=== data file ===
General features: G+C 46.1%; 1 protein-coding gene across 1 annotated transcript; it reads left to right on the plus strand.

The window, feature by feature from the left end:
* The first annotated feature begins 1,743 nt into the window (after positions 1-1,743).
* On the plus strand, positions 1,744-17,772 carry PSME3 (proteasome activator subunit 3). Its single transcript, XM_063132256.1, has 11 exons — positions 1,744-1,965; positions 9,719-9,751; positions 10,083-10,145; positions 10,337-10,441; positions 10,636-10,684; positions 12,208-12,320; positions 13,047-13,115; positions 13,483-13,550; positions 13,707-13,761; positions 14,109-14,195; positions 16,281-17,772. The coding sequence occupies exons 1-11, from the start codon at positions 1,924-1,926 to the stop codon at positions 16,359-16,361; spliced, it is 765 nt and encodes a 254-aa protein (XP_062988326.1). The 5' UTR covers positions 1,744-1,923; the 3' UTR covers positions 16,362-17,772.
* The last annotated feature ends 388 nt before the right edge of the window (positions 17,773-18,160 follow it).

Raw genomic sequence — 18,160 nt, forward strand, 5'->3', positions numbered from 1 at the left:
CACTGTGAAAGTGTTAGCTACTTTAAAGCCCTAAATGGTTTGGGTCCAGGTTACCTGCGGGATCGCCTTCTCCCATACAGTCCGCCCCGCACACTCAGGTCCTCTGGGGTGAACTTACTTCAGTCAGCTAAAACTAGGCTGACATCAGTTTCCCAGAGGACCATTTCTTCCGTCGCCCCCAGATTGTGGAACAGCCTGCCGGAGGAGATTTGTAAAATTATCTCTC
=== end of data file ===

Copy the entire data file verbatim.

General features: G+C 46.1%; 1 protein-coding gene across 1 annotated transcript; it reads left to right on the plus strand.

The window, feature by feature from the left end:
* The first annotated feature begins 1,743 nt into the window (after positions 1-1,743).
* On the plus strand, positions 1,744-17,772 carry PSME3 (proteasome activator subunit 3). Its single transcript, XM_063132256.1, has 11 exons — positions 1,744-1,965; positions 9,719-9,751; positions 10,083-10,145; positions 10,337-10,441; positions 10,636-10,684; positions 12,208-12,320; positions 13,047-13,115; positions 13,483-13,550; positions 13,707-13,761; positions 14,109-14,195; positions 16,281-17,772. The coding sequence occupies exons 1-11, from the start codon at positions 1,924-1,926 to the stop codon at positions 16,359-16,361; spliced, it is 765 nt and encodes a 254-aa protein (XP_062988326.1). The 5' UTR covers positions 1,744-1,923; the 3' UTR covers positions 16,362-17,772.
* The last annotated feature ends 388 nt before the right edge of the window (positions 17,773-18,160 follow it).

Raw genomic sequence — 18,160 nt, forward strand, 5'->3', positions numbered from 1 at the left:
CACTGTGAAAGTGTTAGCTACTTTAAAGCCCTAAATGGTTTGGGTCCAGGTTACCTGCGGGATCGCCTTCTCCCATACAGTCCGCCCCGCACACTCAGGTCCTCTGGGGTGAACTTACTTCAGTCAGCTAAAACTAGGCTGACATCAGTTTCCCAGAGGACCATTTCTTCCGTCGCCCCCAGATTGTGGAACAGCCTGCCGGAGGAGATTTGTAAAATTATCTCTC